Afrique en Ligue
Monday, April 22, 2013
Somali police are increasingly playing a more prominent role in keeping their country back on its feet after 22 years of conflict. But peace in Somalia is still a long shot. In areas with any significant gatherings, police presence is a permanent feature. A drive past the city offers a preview of the Somali culture – instant justice.
A policeman, using the cane, disciplines a boy who offends another during a football match, near the fence of Mogadishu’s Aden Duale International Airport, close to the city’s green security zone.
For a city that suffers suicide bombings, an African Union Mission in Somalia (AMISOM) police officer would not permit an innocent football match by local boys, regularly used in most of the Al Shabaab’s battlefields to deliver Improvised Explosive Devices (IEDs).
Security officers characterize security in Somalia as stable. It can be calm in the morning and very fluid shortly afterwards. The threat of sporadic attacks makes community policing much harder. It means as a police officer, you have minimal contact and that makes information gathering much harder.
But such is the challenge of building the security force in Somalia.
Somali President Hassan Sheikh Mohamoud, admits rebuilding the security forces from scratch is one of the main challenges facing his government, a key agenda of his Presidency.
“Rebuilding the national security system is very expensive. It requires institutions, public confidence and training. Somalia is moving forward on this front,” the President said.
However, his main challenge still remains. The forces were previously militias known by the locals, who committed crimes during their days, before crossing over. Can they be trusted to police and defend?
“The security is part of the problem. There is the lack of trust and people have bitter memories. How can we make the people believe these are the people to defend their wealth?” President Hassan asked.
Rex Dundun, the Nigerian acting as the AMISOM Police Commissioner, agrees: It would be much harder to build a Somali Police Force while ignoring the abuses committed by some of its elements.
They used military weaponry against the civilians. There are widespread cases of gang rape and the list of reforms required to re-create a professional police force remains.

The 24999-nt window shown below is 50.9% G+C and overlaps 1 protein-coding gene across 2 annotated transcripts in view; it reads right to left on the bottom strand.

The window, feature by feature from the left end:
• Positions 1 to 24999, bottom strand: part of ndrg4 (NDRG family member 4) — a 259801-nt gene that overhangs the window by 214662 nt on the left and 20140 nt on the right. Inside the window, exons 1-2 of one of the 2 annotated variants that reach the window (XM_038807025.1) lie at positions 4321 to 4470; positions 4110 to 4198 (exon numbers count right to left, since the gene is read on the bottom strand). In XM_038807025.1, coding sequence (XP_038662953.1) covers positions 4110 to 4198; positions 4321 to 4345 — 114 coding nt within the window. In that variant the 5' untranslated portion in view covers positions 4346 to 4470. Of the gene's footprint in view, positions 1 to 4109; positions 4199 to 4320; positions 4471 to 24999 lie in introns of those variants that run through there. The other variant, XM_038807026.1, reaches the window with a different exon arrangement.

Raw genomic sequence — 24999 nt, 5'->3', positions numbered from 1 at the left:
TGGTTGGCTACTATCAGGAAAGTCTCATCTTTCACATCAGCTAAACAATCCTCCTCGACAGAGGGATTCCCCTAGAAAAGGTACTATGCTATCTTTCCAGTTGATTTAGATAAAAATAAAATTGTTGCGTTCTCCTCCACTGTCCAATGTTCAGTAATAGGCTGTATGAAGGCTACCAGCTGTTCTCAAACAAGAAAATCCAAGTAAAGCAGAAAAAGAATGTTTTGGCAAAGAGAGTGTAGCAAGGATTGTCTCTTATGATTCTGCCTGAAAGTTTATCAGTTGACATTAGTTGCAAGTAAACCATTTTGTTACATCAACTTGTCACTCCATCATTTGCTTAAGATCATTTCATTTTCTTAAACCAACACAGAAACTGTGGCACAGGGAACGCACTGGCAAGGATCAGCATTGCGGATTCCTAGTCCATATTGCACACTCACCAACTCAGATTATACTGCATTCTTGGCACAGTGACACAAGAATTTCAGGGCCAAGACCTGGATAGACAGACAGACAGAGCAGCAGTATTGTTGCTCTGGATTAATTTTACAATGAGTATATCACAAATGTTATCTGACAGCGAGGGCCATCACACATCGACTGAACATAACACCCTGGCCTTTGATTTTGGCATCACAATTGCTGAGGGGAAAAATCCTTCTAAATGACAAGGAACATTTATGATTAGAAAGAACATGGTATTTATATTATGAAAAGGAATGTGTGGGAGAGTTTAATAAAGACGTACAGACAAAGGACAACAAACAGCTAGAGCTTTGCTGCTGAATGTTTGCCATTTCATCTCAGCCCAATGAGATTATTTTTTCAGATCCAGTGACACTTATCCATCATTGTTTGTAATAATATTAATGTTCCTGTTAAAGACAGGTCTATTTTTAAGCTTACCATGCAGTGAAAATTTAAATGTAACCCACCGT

“We are in the rebuilding phase. The police force has just re-grouped after 20 years. These are people who took part in things (crimes) against the community,” Dundun explained.
The focus of the AMISOM Police Force, which has formed police units, totaling some 142 officers, is working to help rebuild Somalia’s rapid response capacity.
The Formed Police Units are helping the Somali government to train officers who would deal with public order management—the feared group of police squads, known as the anti-riot police. They are also deploying the Individual Police Officers, whose work is to provide Police Operational Support.
These officers train the Somalis to build intelligence gathering systems and the operational support that is required to keep a modern African police force running.
With most of the African police forces still classified as undemocratic, an AU-led effort to reform the Somali force is also viewed with similar suspicion.
Dundun said each of the officers joining the AMISOM force were selected on a competitive basis after a thorough vetting process, to exclude any officers with any human rights violations.
“We keep records of those joining the force. They are people who have been in at least three missions with clean records,” Dundun said.
Somalia’s usually under-equipped police force is fledgling. Even though most lack basic tools of trade, their ability is helping to restore order on the streets of Mogadishu, where traffic is building.
They are deployed in limited numbers, to hotspots, markets and every place where the public in Mogadishu meet to execute their business.
For the AU, the challenge of reforming the Somali force is two-sided: Making sure the police reforms go deeper enough to punish police offenders and helping to build the organs of state that can stand the test of time in Africa’s fastest growing experiment at a continental-driven peace and stability.